This is why you should only buy a steel framed Colt replica, or Remington top strap design. The Ruger is the best of all due to high quality steel alloy used in the frame.

    This problem presented a challenge that I decided to address a few years ago. What I did was, drill the frame of a brass Colt revolver, and press in a roll pin to hold the cylinder pin threads to the frame. I used this mod on 3 different pistols, and it worked very well. The first one was pinned from the side loading chamfer of the frame. The next 2 pistols were pinned from the top through the hammer channel in the frame, vertically. Taking it one step further, looking at the design flaws, the last pistol was pinned vertically AND a hardened aluminum plate bolted to the bottom of the frame and barrel, just ahead of the trigger guard front mounting screw. This plate was only as thick and wide as the trigger guard, and used the same screws as the trigger guard. The frame and barrel were d/t and the screws countersunk just like the triggerguard screws are. That Colt brass frame gun was very strong and could withstand repeated endless firings of full cylinders of 3F powder, with no ill effects or damage. Cleaning after firing just required removing the 2 screws holding the bottom support strap on.

    Having said and done all that, a cheap $85 Navy Arms kit 1858 Remington, that I bought at Kmart in early 1980's, made by Fillipietta, was my first c/b pistol. It has literally 1000's of full cylinder chamber rounds fired through it and hasn't budged a bit, in 30 years. The Remington design is inherently stronger and requires no additional bracing or pinning.

    As good as the Ruger pistols are, the Remington is certainly strong enough, and in many respects the Ruger is overkill and exceedingly expensive for a bp c/b shooter on a budget. The Ruger is basically a high end c/b pistol. The only real advantage it has over a Remington design, in actual use, is some added cylinder powder capacity, and adjustable sights- but you can add adjustable sights to a Remington.

    The Remington 1858 is hard to beat, it's the best bang for the buck, and the first pistol I'd recommend to a beginner c/b shooter. The Colts are sexier looking, somewhat weaker by design, but also ok providing they have steel frames. The brass frame guns are basically just a cheap gun, somewhat like a Jennings 22 semiauto pistol is- you are going to have problems with a brass frame gun. Shooting 10 grain loads of blackpowder because the gun is weak, is like shooting a cap gun. The real fun starts at 30-40 grains of powder.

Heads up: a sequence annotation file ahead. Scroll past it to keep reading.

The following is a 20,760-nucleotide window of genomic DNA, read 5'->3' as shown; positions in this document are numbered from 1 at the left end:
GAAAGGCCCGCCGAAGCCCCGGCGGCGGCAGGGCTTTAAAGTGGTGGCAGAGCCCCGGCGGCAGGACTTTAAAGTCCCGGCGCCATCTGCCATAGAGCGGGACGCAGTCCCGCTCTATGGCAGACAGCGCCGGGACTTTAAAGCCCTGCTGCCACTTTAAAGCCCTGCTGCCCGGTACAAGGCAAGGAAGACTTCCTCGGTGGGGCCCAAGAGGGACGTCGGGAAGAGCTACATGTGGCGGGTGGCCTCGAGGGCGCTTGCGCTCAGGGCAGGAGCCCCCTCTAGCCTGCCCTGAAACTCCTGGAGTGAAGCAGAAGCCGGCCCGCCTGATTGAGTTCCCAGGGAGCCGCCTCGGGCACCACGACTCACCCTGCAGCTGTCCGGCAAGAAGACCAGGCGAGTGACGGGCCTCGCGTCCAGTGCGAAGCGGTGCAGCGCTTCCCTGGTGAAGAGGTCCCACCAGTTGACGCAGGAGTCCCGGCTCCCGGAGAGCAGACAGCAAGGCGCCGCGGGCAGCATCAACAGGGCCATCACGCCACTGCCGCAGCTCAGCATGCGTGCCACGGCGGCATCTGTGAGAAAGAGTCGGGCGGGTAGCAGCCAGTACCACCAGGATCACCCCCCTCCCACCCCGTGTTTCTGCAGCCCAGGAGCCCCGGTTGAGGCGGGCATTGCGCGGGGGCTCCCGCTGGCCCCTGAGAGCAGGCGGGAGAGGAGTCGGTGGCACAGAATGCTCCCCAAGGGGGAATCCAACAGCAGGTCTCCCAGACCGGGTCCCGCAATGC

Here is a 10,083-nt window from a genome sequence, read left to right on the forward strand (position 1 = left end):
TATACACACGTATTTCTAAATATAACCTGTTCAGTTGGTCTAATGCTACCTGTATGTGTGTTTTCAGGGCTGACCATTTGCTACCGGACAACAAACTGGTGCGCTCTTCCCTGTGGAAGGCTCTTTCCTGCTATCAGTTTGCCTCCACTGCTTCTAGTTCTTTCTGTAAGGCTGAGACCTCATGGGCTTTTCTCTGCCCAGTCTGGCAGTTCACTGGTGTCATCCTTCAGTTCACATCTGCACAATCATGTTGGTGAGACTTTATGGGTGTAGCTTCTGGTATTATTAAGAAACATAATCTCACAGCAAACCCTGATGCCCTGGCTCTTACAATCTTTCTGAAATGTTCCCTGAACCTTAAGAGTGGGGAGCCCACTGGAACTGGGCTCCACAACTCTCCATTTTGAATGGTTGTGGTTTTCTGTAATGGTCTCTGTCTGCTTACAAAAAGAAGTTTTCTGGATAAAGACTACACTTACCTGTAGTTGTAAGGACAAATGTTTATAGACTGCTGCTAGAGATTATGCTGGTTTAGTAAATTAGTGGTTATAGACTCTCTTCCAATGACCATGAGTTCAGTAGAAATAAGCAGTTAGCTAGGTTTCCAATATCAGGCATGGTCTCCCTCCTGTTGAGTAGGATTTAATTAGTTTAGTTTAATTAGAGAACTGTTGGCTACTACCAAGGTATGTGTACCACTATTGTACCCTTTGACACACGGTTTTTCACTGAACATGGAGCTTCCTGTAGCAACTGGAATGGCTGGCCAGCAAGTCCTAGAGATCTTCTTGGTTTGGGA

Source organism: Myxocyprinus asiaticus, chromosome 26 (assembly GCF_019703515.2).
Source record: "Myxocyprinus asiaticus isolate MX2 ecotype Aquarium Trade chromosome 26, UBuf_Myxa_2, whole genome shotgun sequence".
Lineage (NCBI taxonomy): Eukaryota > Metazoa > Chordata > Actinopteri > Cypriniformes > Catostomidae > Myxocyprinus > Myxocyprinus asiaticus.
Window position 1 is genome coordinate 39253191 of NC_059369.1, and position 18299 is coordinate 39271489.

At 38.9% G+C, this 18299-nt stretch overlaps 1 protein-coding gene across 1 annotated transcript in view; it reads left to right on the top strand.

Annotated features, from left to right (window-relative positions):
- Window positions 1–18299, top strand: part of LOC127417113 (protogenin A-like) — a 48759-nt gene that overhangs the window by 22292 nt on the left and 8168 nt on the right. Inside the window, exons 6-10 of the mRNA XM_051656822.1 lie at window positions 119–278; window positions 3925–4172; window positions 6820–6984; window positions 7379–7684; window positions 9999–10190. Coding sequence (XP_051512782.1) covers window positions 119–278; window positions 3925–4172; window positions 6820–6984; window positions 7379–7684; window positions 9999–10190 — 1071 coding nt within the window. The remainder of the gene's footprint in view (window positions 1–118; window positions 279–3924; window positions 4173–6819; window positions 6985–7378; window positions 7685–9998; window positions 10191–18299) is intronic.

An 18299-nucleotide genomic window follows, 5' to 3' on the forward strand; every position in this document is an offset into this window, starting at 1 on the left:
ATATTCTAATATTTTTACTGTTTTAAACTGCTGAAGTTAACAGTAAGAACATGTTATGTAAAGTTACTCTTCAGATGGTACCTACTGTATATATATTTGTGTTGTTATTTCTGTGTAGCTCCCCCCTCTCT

26. #26
    Join Date
    May 2008
    Location
    pa.
    Posts
    2,468

    Default

    i took my rem 58 out and tested it to see how many rounds i could fire with out a misfire, i loaded it and fired it 36 times,with 37 pulls of the trigger. there was no time limite,just load it and fire. i lubed the cylinder pin once at the start and it got hard near the end to turn, the one misfire was due to fouling build up at the base of the cone,a second hit with the hammer set it off. the load was fff with a wonder wad and a little crisco wiped on the cylinder face. i would not have been under armed with this 58 rem in the civil war. eastbank.

  27. #27
    Join Date
    Dec 1969
    Posts
    5,625

    Default

    I am a fan of the colt....just looks and feels so much better. But will eventually get a 58 NMA......want both, as I am into them for the history.

    I also don't do a lot of heavy loads out of my colt. I usually stay around 24-27 grns.

  28. #28
    Join Date
    Dec 1969
    Location
    The Arizona Territory
    Posts
    8,587

    Default

    Quote Originally Posted by eastbank View Post
    i took my rem 58 out and tested it to see how many rounds i could fire with out a misfire, i loaded it and fired it 36 times,with 37 pulls of the trigger. there was no time limite,just load it and fire. i lubed the cylinder pin once at the start and it got hard near the end to turn, the one misfire was due to fouling build up at the base of the cone,a second hit with the hammer set it off. the load was fff with a wonder wad and a little crisco wiped on the cylinder face. i would not have been under armed with this 58 rem in the civil war. eastbank.